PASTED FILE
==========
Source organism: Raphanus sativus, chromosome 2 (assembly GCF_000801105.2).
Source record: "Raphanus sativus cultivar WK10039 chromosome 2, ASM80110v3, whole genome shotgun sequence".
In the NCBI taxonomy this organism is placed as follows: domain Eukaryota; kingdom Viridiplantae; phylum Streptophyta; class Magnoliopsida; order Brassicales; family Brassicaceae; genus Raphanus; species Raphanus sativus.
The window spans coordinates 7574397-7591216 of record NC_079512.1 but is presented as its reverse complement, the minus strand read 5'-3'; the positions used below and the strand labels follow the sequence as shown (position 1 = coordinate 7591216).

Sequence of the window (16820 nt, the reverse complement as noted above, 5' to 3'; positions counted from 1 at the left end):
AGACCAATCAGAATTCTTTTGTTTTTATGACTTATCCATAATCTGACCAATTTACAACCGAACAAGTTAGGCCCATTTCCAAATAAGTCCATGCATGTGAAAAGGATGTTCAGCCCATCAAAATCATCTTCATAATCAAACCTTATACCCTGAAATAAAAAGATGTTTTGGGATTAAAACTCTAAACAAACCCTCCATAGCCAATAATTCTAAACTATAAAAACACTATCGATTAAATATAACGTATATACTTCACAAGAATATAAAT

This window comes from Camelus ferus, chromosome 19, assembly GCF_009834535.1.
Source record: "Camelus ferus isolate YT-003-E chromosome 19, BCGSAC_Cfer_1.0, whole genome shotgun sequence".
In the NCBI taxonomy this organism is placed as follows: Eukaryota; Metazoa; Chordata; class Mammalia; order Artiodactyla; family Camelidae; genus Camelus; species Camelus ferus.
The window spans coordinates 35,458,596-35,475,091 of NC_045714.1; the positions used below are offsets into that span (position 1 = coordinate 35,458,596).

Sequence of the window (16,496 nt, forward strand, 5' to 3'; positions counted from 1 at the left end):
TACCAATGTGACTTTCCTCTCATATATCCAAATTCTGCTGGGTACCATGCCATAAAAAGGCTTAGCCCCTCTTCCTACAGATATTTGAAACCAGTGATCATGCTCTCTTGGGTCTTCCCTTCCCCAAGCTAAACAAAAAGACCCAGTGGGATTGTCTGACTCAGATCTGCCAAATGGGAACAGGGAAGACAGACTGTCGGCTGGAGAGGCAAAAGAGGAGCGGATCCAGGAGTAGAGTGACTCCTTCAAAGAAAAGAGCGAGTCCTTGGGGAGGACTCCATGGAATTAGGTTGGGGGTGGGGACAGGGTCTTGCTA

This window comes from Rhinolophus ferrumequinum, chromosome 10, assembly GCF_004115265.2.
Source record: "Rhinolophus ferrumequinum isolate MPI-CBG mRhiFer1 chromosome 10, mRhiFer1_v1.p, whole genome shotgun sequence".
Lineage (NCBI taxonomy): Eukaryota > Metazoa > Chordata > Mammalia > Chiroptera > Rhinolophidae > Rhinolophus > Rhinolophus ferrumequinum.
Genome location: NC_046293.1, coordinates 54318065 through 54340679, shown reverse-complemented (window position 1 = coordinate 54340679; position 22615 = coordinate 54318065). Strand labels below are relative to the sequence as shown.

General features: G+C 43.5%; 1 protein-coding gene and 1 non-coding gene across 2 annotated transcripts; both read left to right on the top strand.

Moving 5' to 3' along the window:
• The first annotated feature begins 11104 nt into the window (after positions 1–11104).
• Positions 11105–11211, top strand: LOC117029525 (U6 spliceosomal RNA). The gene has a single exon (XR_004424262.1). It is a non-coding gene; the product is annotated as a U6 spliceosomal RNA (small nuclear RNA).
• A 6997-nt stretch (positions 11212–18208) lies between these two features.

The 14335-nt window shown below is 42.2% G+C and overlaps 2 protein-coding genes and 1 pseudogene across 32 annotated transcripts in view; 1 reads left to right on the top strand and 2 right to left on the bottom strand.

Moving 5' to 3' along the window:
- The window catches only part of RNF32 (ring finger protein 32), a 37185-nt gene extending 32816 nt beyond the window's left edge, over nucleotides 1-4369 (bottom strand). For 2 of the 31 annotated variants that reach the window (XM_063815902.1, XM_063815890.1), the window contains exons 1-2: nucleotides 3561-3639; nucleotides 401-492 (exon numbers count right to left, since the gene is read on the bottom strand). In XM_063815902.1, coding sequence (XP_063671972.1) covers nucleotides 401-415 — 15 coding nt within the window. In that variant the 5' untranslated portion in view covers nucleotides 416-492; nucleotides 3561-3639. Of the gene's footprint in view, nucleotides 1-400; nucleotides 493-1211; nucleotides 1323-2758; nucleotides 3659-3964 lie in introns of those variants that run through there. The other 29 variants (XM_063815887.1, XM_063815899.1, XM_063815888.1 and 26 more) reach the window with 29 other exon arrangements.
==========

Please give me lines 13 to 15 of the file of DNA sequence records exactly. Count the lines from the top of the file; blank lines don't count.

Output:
This window comes from Rhinolophus ferrumequinum, chromosome 10, assembly GCF_004115265.2.
Source record: "Rhinolophus ferrumequinum isolate MPI-CBG mRhiFer1 chromosome 10, mRhiFer1_v1.p, whole genome shotgun sequence".
Lineage (NCBI taxonomy): Eukaryota > Metazoa > Chordata > Mammalia > Chiroptera > Rhinolophidae > Rhinolophus > Rhinolophus ferrumequinum.